A rape victim will receive a £20,000 out-of-court settlement after a police force apologised for failing to investigate her complaint properly and arresting her.
The woman, who was 17 at the time of the rape in 2012, tried to kill herself after she was told she could face charges for lying about the attack.
Her rapist was convicted and jailed for five years in 2013.
Hampshire Constabulary said it was “sorry for how we let her down”.
The woman’s lawyer Debaleena Dasgupta told the BBC she had been able to seek justice only because of the Human Rights Act, and said her client was concerned about plans to repeal it.
Laura, which is not her real name, was at a house with friends after a night out when she was raped by a man who was part of the group.
Laura reported the rape to police in Winchester, but her mother – “Jackie” – told the BBC the officers who responded “weren’t very sympathetic”.
Laura told officers she believed there was forensic evidence on her T-shirt, which implicated her attacker.
The police did not carry out a full test and failed to find any evidence, Jackie said.
Police later arrested Laura on suspicion of perverting the course of justice.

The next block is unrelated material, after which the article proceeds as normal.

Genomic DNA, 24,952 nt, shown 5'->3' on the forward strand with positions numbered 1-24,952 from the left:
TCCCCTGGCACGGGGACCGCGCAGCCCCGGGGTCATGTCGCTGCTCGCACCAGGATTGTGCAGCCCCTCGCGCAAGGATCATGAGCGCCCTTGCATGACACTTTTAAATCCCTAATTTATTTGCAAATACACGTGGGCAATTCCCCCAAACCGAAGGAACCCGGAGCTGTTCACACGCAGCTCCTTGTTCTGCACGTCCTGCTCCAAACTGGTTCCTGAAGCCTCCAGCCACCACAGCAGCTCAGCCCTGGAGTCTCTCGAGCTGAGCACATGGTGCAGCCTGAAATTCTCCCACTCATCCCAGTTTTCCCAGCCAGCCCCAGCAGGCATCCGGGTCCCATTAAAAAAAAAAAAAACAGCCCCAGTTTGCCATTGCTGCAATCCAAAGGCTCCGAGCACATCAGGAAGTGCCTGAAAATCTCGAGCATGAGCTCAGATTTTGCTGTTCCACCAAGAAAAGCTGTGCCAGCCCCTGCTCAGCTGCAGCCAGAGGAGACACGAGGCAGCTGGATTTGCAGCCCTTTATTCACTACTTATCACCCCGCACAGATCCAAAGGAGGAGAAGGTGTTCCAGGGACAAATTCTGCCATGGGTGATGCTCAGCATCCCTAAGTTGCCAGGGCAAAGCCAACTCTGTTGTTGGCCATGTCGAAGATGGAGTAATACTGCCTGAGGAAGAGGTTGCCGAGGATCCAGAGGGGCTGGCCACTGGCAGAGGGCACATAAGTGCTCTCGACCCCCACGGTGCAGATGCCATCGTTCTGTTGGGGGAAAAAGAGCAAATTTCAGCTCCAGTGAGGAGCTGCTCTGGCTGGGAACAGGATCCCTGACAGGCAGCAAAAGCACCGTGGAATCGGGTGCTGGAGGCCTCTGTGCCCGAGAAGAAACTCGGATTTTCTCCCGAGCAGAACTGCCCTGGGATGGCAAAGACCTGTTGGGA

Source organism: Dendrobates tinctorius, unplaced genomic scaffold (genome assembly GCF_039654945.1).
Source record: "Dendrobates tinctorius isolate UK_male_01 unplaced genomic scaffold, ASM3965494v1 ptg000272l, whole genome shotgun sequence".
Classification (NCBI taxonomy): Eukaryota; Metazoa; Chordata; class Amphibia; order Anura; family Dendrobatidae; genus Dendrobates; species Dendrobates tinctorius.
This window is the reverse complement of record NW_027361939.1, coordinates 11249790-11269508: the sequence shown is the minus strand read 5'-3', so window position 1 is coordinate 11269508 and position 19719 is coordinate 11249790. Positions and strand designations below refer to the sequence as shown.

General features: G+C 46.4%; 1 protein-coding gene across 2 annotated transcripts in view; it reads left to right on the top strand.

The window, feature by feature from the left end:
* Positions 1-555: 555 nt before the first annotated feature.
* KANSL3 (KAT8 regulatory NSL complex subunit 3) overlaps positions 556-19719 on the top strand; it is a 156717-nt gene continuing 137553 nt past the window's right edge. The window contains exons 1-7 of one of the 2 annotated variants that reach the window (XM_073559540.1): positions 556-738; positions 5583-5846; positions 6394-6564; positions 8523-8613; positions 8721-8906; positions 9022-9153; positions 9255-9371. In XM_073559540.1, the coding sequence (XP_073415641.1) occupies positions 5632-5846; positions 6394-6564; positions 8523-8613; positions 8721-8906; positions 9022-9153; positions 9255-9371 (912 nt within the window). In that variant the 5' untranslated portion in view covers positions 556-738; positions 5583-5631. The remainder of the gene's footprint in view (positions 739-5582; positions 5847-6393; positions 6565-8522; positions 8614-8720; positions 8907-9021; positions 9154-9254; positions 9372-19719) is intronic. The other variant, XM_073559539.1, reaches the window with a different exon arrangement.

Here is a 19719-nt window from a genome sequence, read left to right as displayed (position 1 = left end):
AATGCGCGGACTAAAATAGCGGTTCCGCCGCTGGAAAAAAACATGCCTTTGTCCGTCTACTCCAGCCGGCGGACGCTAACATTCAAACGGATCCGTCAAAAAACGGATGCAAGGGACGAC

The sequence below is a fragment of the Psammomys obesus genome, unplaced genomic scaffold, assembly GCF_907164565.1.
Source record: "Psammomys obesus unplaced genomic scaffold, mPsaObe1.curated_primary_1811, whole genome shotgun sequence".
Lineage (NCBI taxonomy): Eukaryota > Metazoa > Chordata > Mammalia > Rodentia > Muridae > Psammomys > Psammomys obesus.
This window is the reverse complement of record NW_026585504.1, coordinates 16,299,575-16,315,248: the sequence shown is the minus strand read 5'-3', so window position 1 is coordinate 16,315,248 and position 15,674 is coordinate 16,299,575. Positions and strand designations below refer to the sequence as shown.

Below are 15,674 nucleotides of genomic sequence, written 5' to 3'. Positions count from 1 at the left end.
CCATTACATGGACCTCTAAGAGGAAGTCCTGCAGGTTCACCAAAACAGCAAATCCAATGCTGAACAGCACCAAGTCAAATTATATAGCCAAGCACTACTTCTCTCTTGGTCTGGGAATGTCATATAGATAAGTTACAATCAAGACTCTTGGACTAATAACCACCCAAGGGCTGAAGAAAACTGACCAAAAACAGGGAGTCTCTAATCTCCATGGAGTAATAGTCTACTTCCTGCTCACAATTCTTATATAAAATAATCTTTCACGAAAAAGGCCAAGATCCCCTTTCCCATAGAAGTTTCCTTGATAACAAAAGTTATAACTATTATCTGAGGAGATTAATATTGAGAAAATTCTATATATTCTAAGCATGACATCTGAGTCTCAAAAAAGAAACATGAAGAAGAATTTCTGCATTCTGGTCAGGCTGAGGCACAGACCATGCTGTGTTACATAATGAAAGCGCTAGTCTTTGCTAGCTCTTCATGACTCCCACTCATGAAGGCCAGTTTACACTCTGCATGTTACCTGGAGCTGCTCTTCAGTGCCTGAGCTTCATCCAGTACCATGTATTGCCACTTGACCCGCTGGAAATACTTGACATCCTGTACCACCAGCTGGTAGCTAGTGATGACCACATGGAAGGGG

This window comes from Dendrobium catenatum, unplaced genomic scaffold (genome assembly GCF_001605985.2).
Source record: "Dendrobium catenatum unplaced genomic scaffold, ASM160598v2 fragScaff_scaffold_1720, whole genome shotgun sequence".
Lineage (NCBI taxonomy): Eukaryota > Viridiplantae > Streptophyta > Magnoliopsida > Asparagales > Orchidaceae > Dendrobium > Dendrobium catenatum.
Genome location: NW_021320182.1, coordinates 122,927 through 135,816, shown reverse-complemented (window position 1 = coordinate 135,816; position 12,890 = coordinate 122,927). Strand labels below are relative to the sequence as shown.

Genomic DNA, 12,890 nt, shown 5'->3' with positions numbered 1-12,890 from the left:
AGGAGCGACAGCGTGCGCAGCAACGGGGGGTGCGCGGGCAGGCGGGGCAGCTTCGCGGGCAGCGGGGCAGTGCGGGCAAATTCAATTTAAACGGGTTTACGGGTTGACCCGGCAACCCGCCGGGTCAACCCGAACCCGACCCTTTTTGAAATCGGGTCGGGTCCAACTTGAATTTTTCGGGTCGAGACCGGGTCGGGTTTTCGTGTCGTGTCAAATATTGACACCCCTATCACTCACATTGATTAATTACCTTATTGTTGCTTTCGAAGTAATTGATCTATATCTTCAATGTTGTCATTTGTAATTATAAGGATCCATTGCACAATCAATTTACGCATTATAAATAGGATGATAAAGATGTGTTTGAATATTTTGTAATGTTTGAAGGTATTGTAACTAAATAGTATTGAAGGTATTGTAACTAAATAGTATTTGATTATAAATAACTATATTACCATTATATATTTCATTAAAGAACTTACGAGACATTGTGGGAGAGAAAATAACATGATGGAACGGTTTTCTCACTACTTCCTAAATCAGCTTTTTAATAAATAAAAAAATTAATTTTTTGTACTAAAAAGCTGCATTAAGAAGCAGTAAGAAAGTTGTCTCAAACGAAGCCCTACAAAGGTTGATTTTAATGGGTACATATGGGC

“I was horrified,” said Jackie.
“A woman comes forward and tells the police authority she has been raped: You expect them to do everything they can to put the rapist away.”
Jackie believes the officers’ attitude to her daughter was influenced by the fact she had been in trouble with the police in the past.
Her daughter also had mental health problems.
Following the arrest, Jackie said Laura started self-harming again, before trying to commit suicide twice “because she couldn’t cope”.
“She just couldn’t believe she wasn’t believed,” Jackie said.
Four months after her arrest, detectives visited Laura to tell her they believed her story.
The Crown Prosecution Service had asked for the T-shirt to be thoroughly tested and the rapist was charged.
Laura began proceedings against Hampshire Constabulary using the Human Rights Act.
The force decided to settle out of court and investigated a number of officers involved in the case.
One was given a written warning and three others were allowed to resign or retire during the internal investigation.
Jackie said: “I think it is disgusting.
“If you’re in the middle of an investigation and you’ve been named, they shouldn’t let you resign or retire, because you are answerable to that.”
She added: “I’m glad that they have admitted that they were wrong.
“But… if it can happen to my daughter, how many more can it happen to?”
An extract from an article written for the BBC: May 2015